This is just the right time of year to make this dish and it’s one that immediately comes to my mind when I see the leaves outside turning that vivid shade of green.
My feet have barely touched the ground over the last few weeks and I actually made this before we went to London. But even there, it was still in my mind as springtime was at exactly the same stage as here.
This is a dish that has many variations but essentially the meat is important: it should be tender young spring lamb, and then there are the greens. A cousin here only uses lettuces, as many as three medium-sized ones, while others yet use a combination of lettuce and Swiss chard or just chard. Plus you add spring onions as well as one regular one, sliced. I remember my mother-in-law using a lot of fresh parsley and dill too, so I did this time, plus a little fresh thyme. So you see, it’s so seasonal, you can use whatever takes your fancy (but not spinach as that’s a winter vegetable).
I went to my favourite butcher here in Feneryolu, Met Et, and simply asked for lamb suitable for this dish and here’s what he gave me:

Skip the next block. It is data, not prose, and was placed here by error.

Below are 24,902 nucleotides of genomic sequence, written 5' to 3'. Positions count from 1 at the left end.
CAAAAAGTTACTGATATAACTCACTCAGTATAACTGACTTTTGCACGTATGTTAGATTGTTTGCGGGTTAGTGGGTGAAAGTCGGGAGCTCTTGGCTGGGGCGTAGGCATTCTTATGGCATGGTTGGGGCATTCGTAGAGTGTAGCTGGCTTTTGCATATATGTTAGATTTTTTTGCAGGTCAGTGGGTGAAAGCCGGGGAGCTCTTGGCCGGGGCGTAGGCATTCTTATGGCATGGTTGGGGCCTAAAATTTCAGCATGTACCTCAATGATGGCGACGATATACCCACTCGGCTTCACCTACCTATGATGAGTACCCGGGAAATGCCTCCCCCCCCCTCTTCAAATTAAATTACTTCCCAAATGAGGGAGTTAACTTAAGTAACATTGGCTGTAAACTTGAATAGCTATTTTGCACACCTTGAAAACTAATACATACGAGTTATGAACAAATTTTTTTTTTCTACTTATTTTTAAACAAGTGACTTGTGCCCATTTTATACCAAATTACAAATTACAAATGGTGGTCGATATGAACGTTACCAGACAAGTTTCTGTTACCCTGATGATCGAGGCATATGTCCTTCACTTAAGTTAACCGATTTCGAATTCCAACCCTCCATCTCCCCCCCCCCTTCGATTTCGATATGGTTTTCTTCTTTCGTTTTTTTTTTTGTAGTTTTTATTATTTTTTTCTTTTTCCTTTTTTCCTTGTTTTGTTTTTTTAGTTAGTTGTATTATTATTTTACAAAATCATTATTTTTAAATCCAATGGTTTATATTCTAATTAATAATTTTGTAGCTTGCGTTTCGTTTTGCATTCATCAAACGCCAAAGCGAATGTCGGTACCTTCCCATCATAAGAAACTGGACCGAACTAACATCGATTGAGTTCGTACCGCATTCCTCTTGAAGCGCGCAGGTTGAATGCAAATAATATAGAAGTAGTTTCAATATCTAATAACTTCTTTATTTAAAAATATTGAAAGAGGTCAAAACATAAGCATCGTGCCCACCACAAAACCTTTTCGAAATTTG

You can also get leg of lamb cut into 5 cm/2 in chunks, or lamb shins/incik in Turkish.
Kuzu kapama literally means ‘covered lamb’ so some recipes advocate placing the meat at the bottom of the pan and all the greenery on top. Others do it the other way round, with the meat on top. I placed the chard on the bottom, then the meat, and then the other ingredients on top of that. Remember that all the greenery will wilt as the dish cooks so what seems like a huge amount at the beginning, will actually be much less.
As I was preparing to make this dish, I suddenly remembered my MIL rubbing tomato paste into each of her pieces of lamb and then seasoning with salt and pepper, so I religiously did the same. The cousin also rang me specially to tell me not to forget to add a little sugar to the pot as she remembered HER mother doing that! I checked other recipes online and sure enough, some of them do indeed also include sugar.
After washing, tearing or coarsely chopping all your leaves, you start layering! The dish takes about an hour to cook on top of the stove and produces the most mouthwatering aroma as it cooks! Mmm. Your kitchen will be filled with it.
- Place the lettuce leaves and Swiss chard at the bottom of a large heavy pan.
- Place the meat which you have spread with the tomato paste and seasoned with the salt and pepper, on top. NB if using chunks of lamb, mix the tomato paste with the *water and pour over.
- Sprinkle with the sugar, add the sliced onion, spring onions, more salt and pepper, parsley and dill, thyme if using, and dot with the butter.
- Add the *water and cover.
- Cook over a very low heat until the meat is tender, about 1 hour. The meat should be falling away from the bones.
- Sprinkle with a little more freshly chopped dill and serve hot with pilaf.